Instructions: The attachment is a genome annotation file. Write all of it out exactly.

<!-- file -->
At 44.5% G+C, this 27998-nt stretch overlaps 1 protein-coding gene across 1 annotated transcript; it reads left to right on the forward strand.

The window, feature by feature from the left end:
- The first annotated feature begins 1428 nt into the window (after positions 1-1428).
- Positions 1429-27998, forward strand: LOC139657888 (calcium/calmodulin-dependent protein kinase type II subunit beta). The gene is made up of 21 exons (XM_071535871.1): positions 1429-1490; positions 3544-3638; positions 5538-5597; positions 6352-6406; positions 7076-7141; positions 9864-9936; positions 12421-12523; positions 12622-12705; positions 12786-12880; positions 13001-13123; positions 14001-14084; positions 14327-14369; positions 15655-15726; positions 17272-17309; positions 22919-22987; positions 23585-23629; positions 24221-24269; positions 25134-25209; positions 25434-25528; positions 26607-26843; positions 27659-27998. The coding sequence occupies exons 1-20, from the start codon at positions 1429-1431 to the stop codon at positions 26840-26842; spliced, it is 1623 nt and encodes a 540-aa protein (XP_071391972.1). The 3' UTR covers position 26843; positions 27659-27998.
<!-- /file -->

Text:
At 44.5% G+C, this 27998-nt stretch overlaps 1 protein-coding gene across 1 annotated transcript; it reads left to right on the forward strand.

The window, feature by feature from the left end:
- The first annotated feature begins 1428 nt into the window (after positions 1-1428).
- Positions 1429-27998, forward strand: LOC139657888 (calcium/calmodulin-dependent protein kinase type II subunit beta). The gene is made up of 21 exons (XM_071535871.1): positions 1429-1490; positions 3544-3638; positions 5538-5597; positions 6352-6406; positions 7076-7141; positions 9864-9936; positions 12421-12523; positions 12622-12705; positions 12786-12880; positions 13001-13123; positions 14001-14084; positions 14327-14369; positions 15655-15726; positions 17272-17309; positions 22919-22987; positions 23585-23629; positions 24221-24269; positions 25134-25209; positions 25434-25528; positions 26607-26843; positions 27659-27998. The coding sequence occupies exons 1-20, from the start codon at positions 1429-1431 to the stop codon at positions 26840-26842; spliced, it is 1623 nt and encodes a 540-aa protein (XP_071391972.1). The 3' UTR covers position 26843; positions 27659-27998.